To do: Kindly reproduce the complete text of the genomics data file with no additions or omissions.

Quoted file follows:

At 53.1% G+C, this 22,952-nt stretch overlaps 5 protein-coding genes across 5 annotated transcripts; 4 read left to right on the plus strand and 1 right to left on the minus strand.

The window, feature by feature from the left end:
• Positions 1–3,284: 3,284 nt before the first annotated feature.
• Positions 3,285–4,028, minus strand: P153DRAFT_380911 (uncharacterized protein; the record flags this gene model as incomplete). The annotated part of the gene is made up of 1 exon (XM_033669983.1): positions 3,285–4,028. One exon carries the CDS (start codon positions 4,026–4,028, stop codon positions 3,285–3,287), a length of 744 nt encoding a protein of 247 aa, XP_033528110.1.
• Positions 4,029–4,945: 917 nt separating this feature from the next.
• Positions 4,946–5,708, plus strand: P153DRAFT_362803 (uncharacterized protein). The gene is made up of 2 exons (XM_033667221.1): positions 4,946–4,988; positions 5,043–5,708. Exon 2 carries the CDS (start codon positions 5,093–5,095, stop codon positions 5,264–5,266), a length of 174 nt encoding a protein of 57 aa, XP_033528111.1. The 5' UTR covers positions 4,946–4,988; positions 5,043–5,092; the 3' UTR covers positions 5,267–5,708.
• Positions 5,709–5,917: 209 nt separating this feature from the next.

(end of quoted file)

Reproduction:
At 53.1% G+C, this 22,952-nt stretch overlaps 5 protein-coding genes across 5 annotated transcripts; 4 read left to right on the plus strand and 1 right to left on the minus strand.

The window, feature by feature from the left end:
• Positions 1–3,284: 3,284 nt before the first annotated feature.
• Positions 3,285–4,028, minus strand: P153DRAFT_380911 (uncharacterized protein; the record flags this gene model as incomplete). The annotated part of the gene is made up of 1 exon (XM_033669983.1): positions 3,285–4,028. One exon carries the CDS (start codon positions 4,026–4,028, stop codon positions 3,285–3,287), a length of 744 nt encoding a protein of 247 aa, XP_033528110.1.
• Positions 4,029–4,945: 917 nt separating this feature from the next.
• Positions 4,946–5,708, plus strand: P153DRAFT_362803 (uncharacterized protein). The gene is made up of 2 exons (XM_033667221.1): positions 4,946–4,988; positions 5,043–5,708. Exon 2 carries the CDS (start codon positions 5,093–5,095, stop codon positions 5,264–5,266), a length of 174 nt encoding a protein of 57 aa, XP_033528111.1. The 5' UTR covers positions 4,946–4,988; positions 5,043–5,092; the 3' UTR covers positions 5,267–5,708.
• Positions 5,709–5,917: 209 nt separating this feature from the next.